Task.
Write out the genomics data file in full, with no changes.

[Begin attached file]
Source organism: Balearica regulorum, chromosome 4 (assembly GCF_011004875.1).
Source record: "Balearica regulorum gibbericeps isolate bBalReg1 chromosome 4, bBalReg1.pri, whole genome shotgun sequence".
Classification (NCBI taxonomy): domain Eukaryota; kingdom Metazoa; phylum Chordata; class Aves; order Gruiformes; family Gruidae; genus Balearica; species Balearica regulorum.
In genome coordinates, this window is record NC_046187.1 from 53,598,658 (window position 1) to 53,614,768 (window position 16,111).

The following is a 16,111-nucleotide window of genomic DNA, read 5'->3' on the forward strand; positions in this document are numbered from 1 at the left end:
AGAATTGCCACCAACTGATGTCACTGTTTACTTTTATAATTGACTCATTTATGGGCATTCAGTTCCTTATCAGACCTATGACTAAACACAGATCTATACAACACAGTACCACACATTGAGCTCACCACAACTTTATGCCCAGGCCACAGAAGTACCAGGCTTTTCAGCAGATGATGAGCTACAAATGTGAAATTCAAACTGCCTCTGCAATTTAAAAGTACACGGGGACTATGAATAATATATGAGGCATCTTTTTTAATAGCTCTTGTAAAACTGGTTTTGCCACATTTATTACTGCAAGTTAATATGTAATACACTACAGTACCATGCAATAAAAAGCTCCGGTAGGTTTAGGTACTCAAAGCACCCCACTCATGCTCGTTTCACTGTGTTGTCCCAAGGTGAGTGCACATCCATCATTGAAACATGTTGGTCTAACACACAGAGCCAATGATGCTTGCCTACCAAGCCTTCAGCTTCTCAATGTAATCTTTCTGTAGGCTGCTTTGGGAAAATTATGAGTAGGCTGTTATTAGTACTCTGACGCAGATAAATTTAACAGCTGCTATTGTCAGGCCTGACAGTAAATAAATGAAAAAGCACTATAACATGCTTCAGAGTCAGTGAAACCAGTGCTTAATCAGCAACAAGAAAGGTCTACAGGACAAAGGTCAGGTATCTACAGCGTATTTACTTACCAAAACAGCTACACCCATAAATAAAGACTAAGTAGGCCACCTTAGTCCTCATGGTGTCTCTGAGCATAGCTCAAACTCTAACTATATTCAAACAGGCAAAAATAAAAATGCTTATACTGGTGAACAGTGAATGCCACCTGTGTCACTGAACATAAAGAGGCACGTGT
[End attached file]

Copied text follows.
Source organism: Balearica regulorum, chromosome 4 (assembly GCF_011004875.1).
Source record: "Balearica regulorum gibbericeps isolate bBalReg1 chromosome 4, bBalReg1.pri, whole genome shotgun sequence".
Classification (NCBI taxonomy): domain Eukaryota; kingdom Metazoa; phylum Chordata; class Aves; order Gruiformes; family Gruidae; genus Balearica; species Balearica regulorum.
In genome coordinates, this window is record NC_046187.1 from 53,598,658 (window position 1) to 53,614,768 (window position 16,111).

The following is a 16,111-nucleotide window of genomic DNA, read 5'->3' on the forward strand; positions in this document are numbered from 1 at the left end:
AGAATTGCCACCAACTGATGTCACTGTTTACTTTTATAATTGACTCATTTATGGGCATTCAGTTCCTTATCAGACCTATGACTAAACACAGATCTATACAACACAGTACCACACATTGAGCTCACCACAACTTTATGCCCAGGCCACAGAAGTACCAGGCTTTTCAGCAGATGATGAGCTACAAATGTGAAATTCAAACTGCCTCTGCAATTTAAAAGTACACGGGGACTATGAATAATATATGAGGCATCTTTTTTAATAGCTCTTGTAAAACTGGTTTTGCCACATTTATTACTGCAAGTTAATATGTAATACACTACAGTACCATGCAATAAAAAGCTCCGGTAGGTTTAGGTACTCAAAGCACCCCACTCATGCTCGTTTCACTGTGTTGTCCCAAGGTGAGTGCACATCCATCATTGAAACATGTTGGTCTAACACACAGAGCCAATGATGCTTGCCTACCAAGCCTTCAGCTTCTCAATGTAATCTTTCTGTAGGCTGCTTTGGGAAAATTATGAGTAGGCTGTTATTAGTACTCTGACGCAGATAAATTTAACAGCTGCTATTGTCAGGCCTGACAGTAAATAAATGAAAAAGCACTATAACATGCTTCAGAGTCAGTGAAACCAGTGCTTAATCAGCAACAAGAAAGGTCTACAGGACAAAGGTCAGGTATCTACAGCGTATTTACTTACCAAAACAGCTACACCCATAAATAAAGACTAAGTAGGCCACCTTAGTCCTCATGGTGTCTCTGAGCATAGCTCAAACTCTAACTATATTCAAACAGGCAAAAATAAAAATGCTTATACTGGTGAACAGTGAATGCCACCTGTGTCACTGAACATAAAGAGGCACGTGT